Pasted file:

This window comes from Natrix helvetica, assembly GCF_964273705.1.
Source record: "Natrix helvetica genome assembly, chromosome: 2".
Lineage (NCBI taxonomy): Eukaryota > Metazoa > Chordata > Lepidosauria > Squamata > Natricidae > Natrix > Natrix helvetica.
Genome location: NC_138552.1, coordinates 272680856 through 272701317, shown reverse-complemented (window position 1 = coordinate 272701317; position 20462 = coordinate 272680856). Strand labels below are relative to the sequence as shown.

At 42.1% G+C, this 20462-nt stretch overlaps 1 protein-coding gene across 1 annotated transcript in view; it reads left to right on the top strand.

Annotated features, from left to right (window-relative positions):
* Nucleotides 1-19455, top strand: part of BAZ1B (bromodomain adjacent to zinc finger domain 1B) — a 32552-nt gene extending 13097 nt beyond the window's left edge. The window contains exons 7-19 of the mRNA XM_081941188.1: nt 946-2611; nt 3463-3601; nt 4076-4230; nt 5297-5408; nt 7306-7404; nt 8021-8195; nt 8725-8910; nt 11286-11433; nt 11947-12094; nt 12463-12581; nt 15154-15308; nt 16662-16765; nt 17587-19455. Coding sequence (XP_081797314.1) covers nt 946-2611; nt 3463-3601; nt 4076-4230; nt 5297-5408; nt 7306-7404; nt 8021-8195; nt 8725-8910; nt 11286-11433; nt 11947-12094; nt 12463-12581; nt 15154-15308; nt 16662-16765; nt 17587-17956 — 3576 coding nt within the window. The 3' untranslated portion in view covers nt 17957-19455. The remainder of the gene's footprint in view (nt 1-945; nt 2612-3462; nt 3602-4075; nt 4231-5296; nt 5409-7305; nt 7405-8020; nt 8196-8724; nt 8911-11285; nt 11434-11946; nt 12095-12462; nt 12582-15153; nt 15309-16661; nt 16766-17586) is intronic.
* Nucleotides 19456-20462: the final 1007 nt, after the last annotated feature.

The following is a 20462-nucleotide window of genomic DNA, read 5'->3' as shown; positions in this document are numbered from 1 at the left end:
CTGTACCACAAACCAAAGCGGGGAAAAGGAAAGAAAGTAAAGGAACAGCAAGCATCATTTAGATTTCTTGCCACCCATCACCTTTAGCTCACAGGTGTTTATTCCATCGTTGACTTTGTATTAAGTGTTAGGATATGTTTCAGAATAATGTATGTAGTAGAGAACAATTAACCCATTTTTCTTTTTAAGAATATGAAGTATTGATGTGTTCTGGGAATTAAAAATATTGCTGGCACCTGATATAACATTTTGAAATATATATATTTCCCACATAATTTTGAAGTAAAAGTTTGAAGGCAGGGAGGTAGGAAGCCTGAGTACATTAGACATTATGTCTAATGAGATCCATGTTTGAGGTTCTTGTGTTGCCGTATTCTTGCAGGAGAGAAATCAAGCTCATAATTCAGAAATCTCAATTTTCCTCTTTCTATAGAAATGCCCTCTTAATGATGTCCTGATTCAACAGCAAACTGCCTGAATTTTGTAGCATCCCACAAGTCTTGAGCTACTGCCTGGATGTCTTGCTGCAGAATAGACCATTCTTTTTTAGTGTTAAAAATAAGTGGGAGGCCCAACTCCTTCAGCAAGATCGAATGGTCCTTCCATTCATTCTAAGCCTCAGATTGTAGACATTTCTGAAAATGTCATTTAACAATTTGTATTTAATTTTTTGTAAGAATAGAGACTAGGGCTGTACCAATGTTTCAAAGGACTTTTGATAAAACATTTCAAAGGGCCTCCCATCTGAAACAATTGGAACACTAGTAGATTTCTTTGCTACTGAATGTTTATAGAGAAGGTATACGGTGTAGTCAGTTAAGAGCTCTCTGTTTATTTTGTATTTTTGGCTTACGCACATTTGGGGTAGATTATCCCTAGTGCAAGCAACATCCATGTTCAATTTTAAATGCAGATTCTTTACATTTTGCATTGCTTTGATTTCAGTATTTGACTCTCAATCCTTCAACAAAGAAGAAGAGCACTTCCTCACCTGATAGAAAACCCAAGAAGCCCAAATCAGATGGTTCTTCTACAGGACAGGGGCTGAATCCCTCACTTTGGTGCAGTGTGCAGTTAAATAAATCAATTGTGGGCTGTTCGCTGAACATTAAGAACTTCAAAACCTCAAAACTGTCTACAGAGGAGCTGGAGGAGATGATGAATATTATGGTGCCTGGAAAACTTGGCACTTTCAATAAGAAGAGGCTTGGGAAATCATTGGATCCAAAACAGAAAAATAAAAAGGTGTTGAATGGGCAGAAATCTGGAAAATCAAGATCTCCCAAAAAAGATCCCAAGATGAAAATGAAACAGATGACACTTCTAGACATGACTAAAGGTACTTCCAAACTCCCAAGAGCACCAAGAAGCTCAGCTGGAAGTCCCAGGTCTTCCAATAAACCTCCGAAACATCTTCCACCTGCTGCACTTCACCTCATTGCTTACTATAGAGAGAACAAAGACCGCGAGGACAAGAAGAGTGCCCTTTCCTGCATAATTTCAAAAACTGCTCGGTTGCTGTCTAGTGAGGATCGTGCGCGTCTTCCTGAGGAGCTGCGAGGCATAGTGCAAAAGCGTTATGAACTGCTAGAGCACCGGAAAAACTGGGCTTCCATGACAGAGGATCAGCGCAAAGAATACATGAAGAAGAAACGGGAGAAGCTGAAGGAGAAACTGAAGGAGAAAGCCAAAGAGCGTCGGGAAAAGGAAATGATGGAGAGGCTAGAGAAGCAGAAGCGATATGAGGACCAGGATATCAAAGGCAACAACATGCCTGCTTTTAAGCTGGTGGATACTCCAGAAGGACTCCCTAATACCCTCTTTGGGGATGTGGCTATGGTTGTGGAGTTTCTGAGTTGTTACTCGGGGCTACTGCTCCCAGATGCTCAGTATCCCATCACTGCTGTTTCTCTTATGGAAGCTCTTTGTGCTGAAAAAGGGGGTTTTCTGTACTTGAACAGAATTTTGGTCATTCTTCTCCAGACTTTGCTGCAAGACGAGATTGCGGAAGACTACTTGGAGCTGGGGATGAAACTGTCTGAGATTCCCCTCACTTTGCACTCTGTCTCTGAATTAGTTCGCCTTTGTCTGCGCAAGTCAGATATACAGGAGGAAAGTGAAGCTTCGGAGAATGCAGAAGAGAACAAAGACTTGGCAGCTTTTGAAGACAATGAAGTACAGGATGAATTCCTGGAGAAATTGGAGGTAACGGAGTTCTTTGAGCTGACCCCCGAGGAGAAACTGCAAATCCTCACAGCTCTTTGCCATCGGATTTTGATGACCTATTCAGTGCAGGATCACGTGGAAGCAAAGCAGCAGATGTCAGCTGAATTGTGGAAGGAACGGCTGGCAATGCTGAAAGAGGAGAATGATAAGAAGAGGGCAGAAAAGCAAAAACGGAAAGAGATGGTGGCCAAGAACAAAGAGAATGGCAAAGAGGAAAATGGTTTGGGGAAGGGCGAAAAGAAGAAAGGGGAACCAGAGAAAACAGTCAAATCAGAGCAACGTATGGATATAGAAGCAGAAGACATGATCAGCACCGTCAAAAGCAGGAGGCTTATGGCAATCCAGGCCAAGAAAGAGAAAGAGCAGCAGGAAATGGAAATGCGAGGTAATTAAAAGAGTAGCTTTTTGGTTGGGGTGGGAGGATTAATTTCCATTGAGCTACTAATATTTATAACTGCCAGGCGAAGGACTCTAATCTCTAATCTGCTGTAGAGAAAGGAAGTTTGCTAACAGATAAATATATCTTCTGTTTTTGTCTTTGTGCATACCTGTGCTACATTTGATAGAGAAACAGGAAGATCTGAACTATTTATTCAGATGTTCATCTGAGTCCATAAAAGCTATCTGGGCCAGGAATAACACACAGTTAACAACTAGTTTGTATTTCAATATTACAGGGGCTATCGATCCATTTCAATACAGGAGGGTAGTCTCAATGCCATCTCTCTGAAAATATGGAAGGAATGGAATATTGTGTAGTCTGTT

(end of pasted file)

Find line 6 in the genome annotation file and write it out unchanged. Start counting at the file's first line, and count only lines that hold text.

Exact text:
Annotated features, from left to right (window-relative positions):